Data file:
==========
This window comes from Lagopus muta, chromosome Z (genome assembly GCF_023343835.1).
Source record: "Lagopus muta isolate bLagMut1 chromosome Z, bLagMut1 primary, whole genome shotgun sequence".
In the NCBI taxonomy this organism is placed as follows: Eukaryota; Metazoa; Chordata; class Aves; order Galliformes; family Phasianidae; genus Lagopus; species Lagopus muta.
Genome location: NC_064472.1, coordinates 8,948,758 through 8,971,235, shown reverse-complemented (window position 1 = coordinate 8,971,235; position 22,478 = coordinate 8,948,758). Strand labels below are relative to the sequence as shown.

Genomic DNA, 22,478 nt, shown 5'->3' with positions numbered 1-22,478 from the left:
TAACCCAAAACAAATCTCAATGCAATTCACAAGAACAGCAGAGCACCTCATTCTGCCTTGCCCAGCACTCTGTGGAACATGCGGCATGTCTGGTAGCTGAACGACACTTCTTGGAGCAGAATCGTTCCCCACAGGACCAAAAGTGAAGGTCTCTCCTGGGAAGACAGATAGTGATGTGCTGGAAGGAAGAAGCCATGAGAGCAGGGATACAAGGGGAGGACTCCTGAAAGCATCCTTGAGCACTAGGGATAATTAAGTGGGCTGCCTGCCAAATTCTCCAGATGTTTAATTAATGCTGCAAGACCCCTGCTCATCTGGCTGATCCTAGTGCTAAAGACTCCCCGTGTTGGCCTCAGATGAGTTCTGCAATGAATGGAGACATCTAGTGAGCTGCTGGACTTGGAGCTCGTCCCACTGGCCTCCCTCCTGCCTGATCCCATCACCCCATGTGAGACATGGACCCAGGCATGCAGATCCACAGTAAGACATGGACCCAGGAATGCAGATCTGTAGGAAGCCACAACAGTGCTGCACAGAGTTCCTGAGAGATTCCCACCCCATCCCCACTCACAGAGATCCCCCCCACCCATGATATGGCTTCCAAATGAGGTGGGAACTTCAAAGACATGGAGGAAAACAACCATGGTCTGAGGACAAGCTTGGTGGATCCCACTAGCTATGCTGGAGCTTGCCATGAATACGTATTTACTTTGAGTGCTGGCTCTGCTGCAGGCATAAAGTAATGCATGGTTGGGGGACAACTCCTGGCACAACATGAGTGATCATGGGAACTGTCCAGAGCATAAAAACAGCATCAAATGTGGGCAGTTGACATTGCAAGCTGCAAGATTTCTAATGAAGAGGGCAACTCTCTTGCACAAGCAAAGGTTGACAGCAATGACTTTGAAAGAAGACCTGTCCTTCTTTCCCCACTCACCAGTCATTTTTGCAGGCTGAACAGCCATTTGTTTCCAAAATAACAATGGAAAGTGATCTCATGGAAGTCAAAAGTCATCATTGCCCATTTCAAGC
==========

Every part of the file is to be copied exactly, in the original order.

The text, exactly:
This window comes from Lagopus muta, chromosome Z (genome assembly GCF_023343835.1).
Source record: "Lagopus muta isolate bLagMut1 chromosome Z, bLagMut1 primary, whole genome shotgun sequence".
In the NCBI taxonomy this organism is placed as follows: Eukaryota; Metazoa; Chordata; class Aves; order Galliformes; family Phasianidae; genus Lagopus; species Lagopus muta.
Genome location: NC_064472.1, coordinates 8,948,758 through 8,971,235, shown reverse-complemented (window position 1 = coordinate 8,971,235; position 22,478 = coordinate 8,948,758). Strand labels below are relative to the sequence as shown.

Genomic DNA, 22,478 nt, shown 5'->3' with positions numbered 1-22,478 from the left:
TAACCCAAAACAAATCTCAATGCAATTCACAAGAACAGCAGAGCACCTCATTCTGCCTTGCCCAGCACTCTGTGGAACATGCGGCATGTCTGGTAGCTGAACGACACTTCTTGGAGCAGAATCGTTCCCCACAGGACCAAAAGTGAAGGTCTCTCCTGGGAAGACAGATAGTGATGTGCTGGAAGGAAGAAGCCATGAGAGCAGGGATACAAGGGGAGGACTCCTGAAAGCATCCTTGAGCACTAGGGATAATTAAGTGGGCTGCCTGCCAAATTCTCCAGATGTTTAATTAATGCTGCAAGACCCCTGCTCATCTGGCTGATCCTAGTGCTAAAGACTCCCCGTGTTGGCCTCAGATGAGTTCTGCAATGAATGGAGACATCTAGTGAGCTGCTGGACTTGGAGCTCGTCCCACTGGCCTCCCTCCTGCCTGATCCCATCACCCCATGTGAGACATGGACCCAGGCATGCAGATCCACAGTAAGACATGGACCCAGGAATGCAGATCTGTAGGAAGCCACAACAGTGCTGCACAGAGTTCCTGAGAGATTCCCACCCCATCCCCACTCACAGAGATCCCCCCCACCCATGATATGGCTTCCAAATGAGGTGGGAACTTCAAAGACATGGAGGAAAACAACCATGGTCTGAGGACAAGCTTGGTGGATCCCACTAGCTATGCTGGAGCTTGCCATGAATACGTATTTACTTTGAGTGCTGGCTCTGCTGCAGGCATAAAGTAATGCATGGTTGGGGGACAACTCCTGGCACAACATGAGTGATCATGGGAACTGTCCAGAGCATAAAAACAGCATCAAATGTGGGCAGTTGACATTGCAAGCTGCAAGATTTCTAATGAAGAGGGCAACTCTCTTGCACAAGCAAAGGTTGACAGCAATGACTTTGAAAGAAGACCTGTCCTTCTTTCCCCACTCACCAGTCATTTTTGCAGGCTGAACAGCCATTTGTTTCCAAAATAACAATGGAAAGTGATCTCATGGAAGTCAAAAGTCATCATTGCCCATTTCAAGC